Even after she stepped down as board chair, she was a regular advisor and great friend for me, and I continued to see her regularly on my trips to the Villanova area where my mom also lived. After she retired from the Academy, she spent a brief time living here at Trinity, and it was always a joy for me to see her out on the soccer field or in the gym cheering for our teams and extending the same care and concern to our Trinity students as she had extended her love to the students of Notre Dame.
What made Sr. Regina so deeply devoted to Trinity’s mission was not only her commitment as a Sister of Notre Dame, nor only her own Trinity degree (1953, Chemistry and Mathematics; later she earned her M.A. in Biology at the University of Notre Dame; and Trinity recognized her many gifts with an honorary doctorate in 1992). In the end, what made Regina so devoted to Trinity was the same passionate commitment to women’s education and advancement that fired her marvelous leadership for decades at the Academy of Notre Dame and in her lifelong vocation as a teacher. She truly believed in the SND mission to educate girls and women as a powerful force to change the world. She was a true heir of the legacy of St. Julie Billiart in Notre Dame’s mission to the world. She believed deeply that women educated in the Catholic tradition with clear Gospel values to uphold human dignity in service to the world would be our hope for the future.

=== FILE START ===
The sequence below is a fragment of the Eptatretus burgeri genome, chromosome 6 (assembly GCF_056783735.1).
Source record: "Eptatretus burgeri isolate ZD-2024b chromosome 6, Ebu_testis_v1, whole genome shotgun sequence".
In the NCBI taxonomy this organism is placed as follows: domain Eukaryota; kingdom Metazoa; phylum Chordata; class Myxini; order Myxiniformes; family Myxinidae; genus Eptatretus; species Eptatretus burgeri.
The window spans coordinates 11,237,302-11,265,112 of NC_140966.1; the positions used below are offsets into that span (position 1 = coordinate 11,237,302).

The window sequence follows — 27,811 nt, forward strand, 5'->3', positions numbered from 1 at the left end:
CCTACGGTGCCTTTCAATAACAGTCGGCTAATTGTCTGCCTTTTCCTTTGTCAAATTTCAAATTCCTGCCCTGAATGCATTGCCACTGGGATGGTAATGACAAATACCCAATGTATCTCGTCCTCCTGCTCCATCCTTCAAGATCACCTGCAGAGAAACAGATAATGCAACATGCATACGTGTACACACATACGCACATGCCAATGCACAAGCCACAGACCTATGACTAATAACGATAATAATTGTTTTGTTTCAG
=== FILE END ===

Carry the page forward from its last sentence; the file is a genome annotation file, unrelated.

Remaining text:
A comment on the Facebook page of the Academy of Notre Dame sums up well what Sr. Regina did not only for the graduates of the Academy, but also for the generations of women who have reaped so much from Trinity thanks to her persistence, courage and determination in those challenging years when she served as our board chair: “Thousands of women around the world are better people – kinder, smarter, stronger, more faithful – because of her.”
Even if you did not know her, take a minute to remember Sr. Regina Finnegan today with thanks and admiration. She is now with the Trinity!